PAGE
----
Analysis of four running backs that Bears worked out
|Tuesday, October 19, 2021, 10:14 AM- -|
The Chicago Bears have compiled a 3-3 record, good for third place in the NFC North through six weeks. At times, this team has looked like a contending team, while other times, they looked like a team with no identity. At this point in the season, no one knows what this Bears team is and how good they can be as their consistent play continues to be an issue.
One thing that has been consistent with this team has been the team's excellent rushing attack led by David Montgomery. After being one of the best backs in the league through four weeks, Montgomery went down with a knee injury in week four and will miss a few more weeks before returning. With Tarik Cohen also on the shelf as he works back from his torn ACL, the Bears running back depth was put to the test earlier than they would have liked.
Expecting to use a RB by committee with Damien Williams and Khalil Herbert shouldering the load, Williams was placed on the COVID list before the game on Sunday after testing positive. That left Herbert as the only active RB on the roster, although Chicago did call up Artavius Pierce from the practice squad.
Knowing that Montgomery, Cohen, and Williams could be out another week, the Bears know their depth is being put to the test, which forced their hand to work out four RBs this week.
We have seen the Bears work out a ton of players this season, and most of them are not well known. Johnson is not one of those types of players as he has already established an excellent career. At 28 years old, the former University of Miami product has had plenty of NFL experience, logging 91 games as a pro thus far.
Although he has only made 17 starts, Johnson is the definition of a second-string back who does everything you would expect a reserve back to do. One thing he does well is catching passes out of the backfield, which could help Fields out should they sign him. In his four years with Cleveland from 2015-18, Johnson not only averaged 59 receptions, but 542 yards receiving. He also averaged close to 500 yards on the ground, making him a very valuable piece.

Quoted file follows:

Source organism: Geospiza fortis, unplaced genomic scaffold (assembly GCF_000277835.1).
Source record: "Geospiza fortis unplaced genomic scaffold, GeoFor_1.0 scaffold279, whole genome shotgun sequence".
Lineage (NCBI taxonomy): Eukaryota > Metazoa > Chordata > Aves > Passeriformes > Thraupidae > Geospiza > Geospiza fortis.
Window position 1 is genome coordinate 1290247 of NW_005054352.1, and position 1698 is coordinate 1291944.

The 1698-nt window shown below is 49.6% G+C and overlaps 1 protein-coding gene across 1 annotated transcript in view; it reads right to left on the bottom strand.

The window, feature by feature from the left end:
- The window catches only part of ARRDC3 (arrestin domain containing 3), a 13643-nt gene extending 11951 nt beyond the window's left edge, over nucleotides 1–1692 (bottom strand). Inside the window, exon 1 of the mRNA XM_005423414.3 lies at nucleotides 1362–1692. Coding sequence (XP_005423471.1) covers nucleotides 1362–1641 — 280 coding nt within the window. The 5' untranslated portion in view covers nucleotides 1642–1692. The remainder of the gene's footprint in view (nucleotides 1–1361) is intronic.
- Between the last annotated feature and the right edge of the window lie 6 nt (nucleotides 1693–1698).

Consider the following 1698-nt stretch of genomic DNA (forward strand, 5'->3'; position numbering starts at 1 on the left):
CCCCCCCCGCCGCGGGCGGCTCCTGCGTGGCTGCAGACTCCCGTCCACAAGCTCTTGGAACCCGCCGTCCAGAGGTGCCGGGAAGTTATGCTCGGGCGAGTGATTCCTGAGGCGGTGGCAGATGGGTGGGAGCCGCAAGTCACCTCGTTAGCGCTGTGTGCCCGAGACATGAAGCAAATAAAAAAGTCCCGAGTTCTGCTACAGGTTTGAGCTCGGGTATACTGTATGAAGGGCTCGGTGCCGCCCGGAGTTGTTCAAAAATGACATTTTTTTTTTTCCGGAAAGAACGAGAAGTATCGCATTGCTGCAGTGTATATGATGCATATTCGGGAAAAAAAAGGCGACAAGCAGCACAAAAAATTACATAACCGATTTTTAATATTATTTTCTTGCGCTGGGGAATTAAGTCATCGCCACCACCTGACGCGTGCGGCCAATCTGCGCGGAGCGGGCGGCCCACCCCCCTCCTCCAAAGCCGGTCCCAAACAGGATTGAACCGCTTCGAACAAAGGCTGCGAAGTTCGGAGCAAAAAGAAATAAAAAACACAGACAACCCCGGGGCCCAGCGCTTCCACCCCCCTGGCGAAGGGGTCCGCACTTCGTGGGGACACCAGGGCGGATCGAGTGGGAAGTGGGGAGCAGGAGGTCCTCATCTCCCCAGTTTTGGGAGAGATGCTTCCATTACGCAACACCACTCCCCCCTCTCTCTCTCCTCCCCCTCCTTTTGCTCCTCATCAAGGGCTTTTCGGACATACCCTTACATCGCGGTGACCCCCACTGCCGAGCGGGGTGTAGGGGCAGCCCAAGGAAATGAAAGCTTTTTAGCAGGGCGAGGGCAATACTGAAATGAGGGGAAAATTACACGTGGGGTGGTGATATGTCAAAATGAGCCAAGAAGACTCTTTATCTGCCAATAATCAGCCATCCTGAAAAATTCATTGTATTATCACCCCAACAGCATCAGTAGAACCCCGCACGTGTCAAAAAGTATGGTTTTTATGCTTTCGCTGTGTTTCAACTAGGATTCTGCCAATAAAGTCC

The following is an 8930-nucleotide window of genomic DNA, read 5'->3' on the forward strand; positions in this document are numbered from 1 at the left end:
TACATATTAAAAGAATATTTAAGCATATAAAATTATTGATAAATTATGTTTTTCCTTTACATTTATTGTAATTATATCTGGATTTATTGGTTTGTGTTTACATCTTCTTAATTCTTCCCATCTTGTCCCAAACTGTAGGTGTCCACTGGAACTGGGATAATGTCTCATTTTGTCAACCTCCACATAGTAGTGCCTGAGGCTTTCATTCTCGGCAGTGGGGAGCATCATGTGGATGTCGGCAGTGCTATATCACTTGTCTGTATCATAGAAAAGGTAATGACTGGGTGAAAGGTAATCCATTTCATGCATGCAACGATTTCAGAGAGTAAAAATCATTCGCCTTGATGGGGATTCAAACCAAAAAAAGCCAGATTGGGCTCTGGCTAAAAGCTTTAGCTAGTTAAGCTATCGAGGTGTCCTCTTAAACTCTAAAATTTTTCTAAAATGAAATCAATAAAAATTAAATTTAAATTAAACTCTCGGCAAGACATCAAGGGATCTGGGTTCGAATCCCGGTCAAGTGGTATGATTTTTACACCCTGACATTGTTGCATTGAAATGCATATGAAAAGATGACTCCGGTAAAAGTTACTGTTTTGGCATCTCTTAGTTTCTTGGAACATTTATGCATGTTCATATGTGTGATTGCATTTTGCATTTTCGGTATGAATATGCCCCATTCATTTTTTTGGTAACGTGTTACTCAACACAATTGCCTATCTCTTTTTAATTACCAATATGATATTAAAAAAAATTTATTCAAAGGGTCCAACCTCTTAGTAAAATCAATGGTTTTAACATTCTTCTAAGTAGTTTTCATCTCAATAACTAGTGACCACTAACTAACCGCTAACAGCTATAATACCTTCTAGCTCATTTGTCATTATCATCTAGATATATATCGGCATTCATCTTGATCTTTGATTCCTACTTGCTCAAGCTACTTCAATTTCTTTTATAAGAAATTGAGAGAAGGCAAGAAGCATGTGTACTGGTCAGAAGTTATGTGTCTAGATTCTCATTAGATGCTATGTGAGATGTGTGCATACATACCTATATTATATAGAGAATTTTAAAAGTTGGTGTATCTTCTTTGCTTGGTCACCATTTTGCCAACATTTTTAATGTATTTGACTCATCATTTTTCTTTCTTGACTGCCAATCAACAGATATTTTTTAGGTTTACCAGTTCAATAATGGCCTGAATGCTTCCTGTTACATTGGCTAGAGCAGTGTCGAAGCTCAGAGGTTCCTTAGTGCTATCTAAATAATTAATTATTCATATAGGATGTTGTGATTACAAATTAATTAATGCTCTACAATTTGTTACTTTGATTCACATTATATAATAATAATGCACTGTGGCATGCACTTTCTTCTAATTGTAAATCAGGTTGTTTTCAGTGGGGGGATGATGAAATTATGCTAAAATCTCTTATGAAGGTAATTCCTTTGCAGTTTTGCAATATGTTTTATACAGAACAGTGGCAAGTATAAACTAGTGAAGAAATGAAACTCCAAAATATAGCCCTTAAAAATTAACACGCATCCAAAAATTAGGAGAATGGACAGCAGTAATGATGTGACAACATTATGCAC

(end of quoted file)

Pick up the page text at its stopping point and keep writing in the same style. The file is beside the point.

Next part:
Just like Johnson, Thompson also fits the mold of a pass-catching RB, which the Bears would benefit from having. Not only has he played 74 games himself, but 60 of those games came in 2015-19 as a member of the Washington Football Team. During his time there, he averaged 55 receptions for 465 yards per season.
Add in his 4.8 YPC average on the ground, and Thompson made plays with the ball in his hand. A few years ago, it would have been hard-pressed to find Thompson sitting on waivers this long. Given the overall depth of the RB position, especially this season, Thompson has indeed been waiting for work, and maybe the Bears can give him some.
Unlike the names listed above, Logan doesn't have a lengthy career and hasn't had an opportunity to showcase what he can do in the field. He has done well thus far on special teams, where he has spent time as a return man for the Buccaneers and Cardinals.
When given those opportunities to return kicks, Logan has averaged 9.5 yards per punt return compiled over 13 attempts. Across his 25 kick returns,
Logan averaged around 22.7 YPA. He will be the less likely of the names mentioned to strike a deal, but if he is signed, look for him to fill the void in Special Teams that Herbert had earlier this season.
If this name sounds familiar to Bears fans, you would be correct as he was in Bears camp over the summer. An undrafted free agent in this year's draft, the former Coastal Carolina RB spent time with the Bears this summer before being cut before the start of the season.
Marable is an intriguing option for the Bears, knowing what he brings to the table and bringing some familiarity into the mix. He is the one guy on this list that could step in and play immediately because he already knows what the Bears offense is all about. Marable has plenty of potential, and it would be nice to see him have another opportunity with this team.